The recent midterm election drubbing of leftist legislative allies of Argentinan power couple President Cristina Fernandez de Kirchner and husband (and former president) Nestor Kirchner is partly thanks to the imperial designs of power-hungry former U.S. President George W. Bush and the consensus-building ethos of Barack Obama.
Or so Time magazine's Tim Padgett asserts without evidence in a June 30 piece, "Kirchner Loss a Lesson for Latin America":
Fernandez, like her husband and their left-wing ally Hugo Chavez of Venezuela, is a combative populist who critics say is too dismissive of the legislative and judicial branches, which are still weak institutions in Latin America. Her Sunday setback "indicates that Latin America's hyperpresidentialist project, which was fueled by the economic boom, faces walls and obstacles now," says Javier Corrales, a Latin America expert who teaches political science at Amherst College in Massachusetts. Another factor is the exit of U.S. President George W. Bush, whose own bid for excessive presidential power wasn't exactly seen by Latin Americans as a model of democratic checks and balances. Today, the more collegial Obama presidency makes hyperpresidencies look less seemly.
Yet Padgett failed to back up his argument with any substance. Indeed, Professor Corrales's arguments in the balance of Padgett's piece suggest that leftist South American presidents will have to moderate their tone and policy stances in order to stave off a rebuke from their electorates as the political pendulum swings towards the center-right (emphasis mine):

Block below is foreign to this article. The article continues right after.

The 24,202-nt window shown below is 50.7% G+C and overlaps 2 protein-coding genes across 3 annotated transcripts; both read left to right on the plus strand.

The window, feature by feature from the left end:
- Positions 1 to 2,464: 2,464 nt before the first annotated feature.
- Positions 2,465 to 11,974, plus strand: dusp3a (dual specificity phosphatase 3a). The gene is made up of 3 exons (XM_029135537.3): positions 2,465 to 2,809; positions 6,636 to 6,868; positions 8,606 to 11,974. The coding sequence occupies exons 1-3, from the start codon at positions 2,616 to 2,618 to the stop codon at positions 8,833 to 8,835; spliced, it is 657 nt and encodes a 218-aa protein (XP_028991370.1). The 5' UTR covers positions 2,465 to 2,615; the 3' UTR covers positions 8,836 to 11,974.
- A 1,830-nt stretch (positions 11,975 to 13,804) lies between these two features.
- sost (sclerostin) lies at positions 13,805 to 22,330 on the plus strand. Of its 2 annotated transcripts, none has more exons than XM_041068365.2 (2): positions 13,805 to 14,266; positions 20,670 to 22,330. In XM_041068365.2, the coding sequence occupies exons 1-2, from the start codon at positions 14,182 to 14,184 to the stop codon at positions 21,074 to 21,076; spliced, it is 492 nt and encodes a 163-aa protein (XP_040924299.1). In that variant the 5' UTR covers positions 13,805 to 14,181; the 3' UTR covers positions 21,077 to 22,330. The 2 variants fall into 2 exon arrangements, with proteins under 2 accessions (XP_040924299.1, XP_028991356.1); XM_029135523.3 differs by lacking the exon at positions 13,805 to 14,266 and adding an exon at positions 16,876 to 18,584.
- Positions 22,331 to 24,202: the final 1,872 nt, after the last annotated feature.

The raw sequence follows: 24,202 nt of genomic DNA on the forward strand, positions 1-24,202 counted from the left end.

Corrales says many Latin Presidents are feeling a similar sort of panic. Earlier this year, Chavez saw plummeting oil prices threaten to undermine his socialist revolution, which has enfranchised Venezuela's poor but has also raised fears about authoritarian rule. Chavez rushed through a constitutional referendum last February that lets him run for re-election indefinitely. Fernandez's midterm defeat, says Corrales, may have leaders like Chavez "asking if they should ease up on their ideological hard line or ramp it up to neutralize opponents before it's too late." In Honduras, a coup on the day of the Argentine vote forced leftist President Manuel Zelaya into exile. Zelaya's foes accuse him of presidential overreach.
Corrales says that coups are an "unacceptable" way for opponents to confront ambitious presidencies. But to keep her presidency relevant, Fernandez, 56, will have to moderate her own political reach. Although Kirchner's Buenos Aires congressional slate lost to the more conservative opposition party, Union-Pro, he still gets a seat in the chamber of deputies because of proportional-voting rules. But Union-Pro leader and billionaire businessman Francisco de NarvÁez told the Buenos Aires daily La Nacion that Kirchner "needs to step aside and let his wife be the nation's President and build some space for consensus." The President, he said, needs to read "these election results well." Other Latin Presidents should, too.